Yoko Ono played a pioneering role in the international development of conceptualism, performance art and experimental film. Ideas, more than materials, are the main component of her oeuvre. Many of these ideas are poetic, absurd and utopian, while others are specific and practical. Some are transformed into objects, while others remain immaterial. Her works often reflect her sense of humour, as well as her distinctive socio-critical stance.

The starting point for many of the works on display is her Instructions: oral or written guidelines for spectators, which offer a set of suggestions and give the audience a much more active role than normally occurs in the world of art. Along the way, Yoko Ono encourages the spectator to experience, touch and move the objects in her works, and even challenges them to participate - either physically or mentally. In this process of “dialogue-based construction” Serralves Museum's architecture is also confronted by the architecture that the artist originally conceived in her Instructions.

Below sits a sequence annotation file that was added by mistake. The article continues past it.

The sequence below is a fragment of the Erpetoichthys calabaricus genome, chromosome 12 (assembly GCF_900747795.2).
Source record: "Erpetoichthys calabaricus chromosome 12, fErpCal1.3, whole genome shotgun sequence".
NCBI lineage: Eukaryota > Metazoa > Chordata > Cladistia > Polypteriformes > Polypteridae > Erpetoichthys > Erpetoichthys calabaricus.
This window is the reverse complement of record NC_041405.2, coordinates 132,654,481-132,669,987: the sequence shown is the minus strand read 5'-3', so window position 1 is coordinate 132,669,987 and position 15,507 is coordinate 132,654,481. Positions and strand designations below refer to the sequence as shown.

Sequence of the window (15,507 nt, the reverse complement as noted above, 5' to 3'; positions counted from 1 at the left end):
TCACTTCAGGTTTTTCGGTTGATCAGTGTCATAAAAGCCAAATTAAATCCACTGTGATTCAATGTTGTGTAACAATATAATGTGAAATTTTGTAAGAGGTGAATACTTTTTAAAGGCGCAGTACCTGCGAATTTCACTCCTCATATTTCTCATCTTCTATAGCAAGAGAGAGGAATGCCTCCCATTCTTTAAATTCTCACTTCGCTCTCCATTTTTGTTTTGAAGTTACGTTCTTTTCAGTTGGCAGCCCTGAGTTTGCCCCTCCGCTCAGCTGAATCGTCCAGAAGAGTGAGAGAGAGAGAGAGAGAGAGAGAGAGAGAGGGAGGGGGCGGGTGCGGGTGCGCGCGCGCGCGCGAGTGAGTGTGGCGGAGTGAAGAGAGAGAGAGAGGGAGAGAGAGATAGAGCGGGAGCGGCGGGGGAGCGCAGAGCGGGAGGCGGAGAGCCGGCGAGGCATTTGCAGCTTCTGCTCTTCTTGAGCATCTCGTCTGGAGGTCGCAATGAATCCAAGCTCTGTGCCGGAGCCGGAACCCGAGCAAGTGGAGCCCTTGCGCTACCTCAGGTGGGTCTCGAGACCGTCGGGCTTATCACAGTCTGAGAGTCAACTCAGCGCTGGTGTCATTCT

YOKO ONO: THE LEARNING GARDEN OF FREEDOM (here and here)
Many of the artist's works shown in the exhibition are conceived as instructions, many taken from her 1964 book Grapefruit, in which she assembled various written instructions, that she considers to be fundamental in her creative process. The book divides the instructions into different sections: music, painting, event, poetry and objects. The artist uses them to involve other people in the construction of each work, thereby generating totally different perspectives. The texts presented throughout the exhibition also contemplate the possibility that some works may only be constructed mentally or not be implemented at all, in anticipation of conceptualism.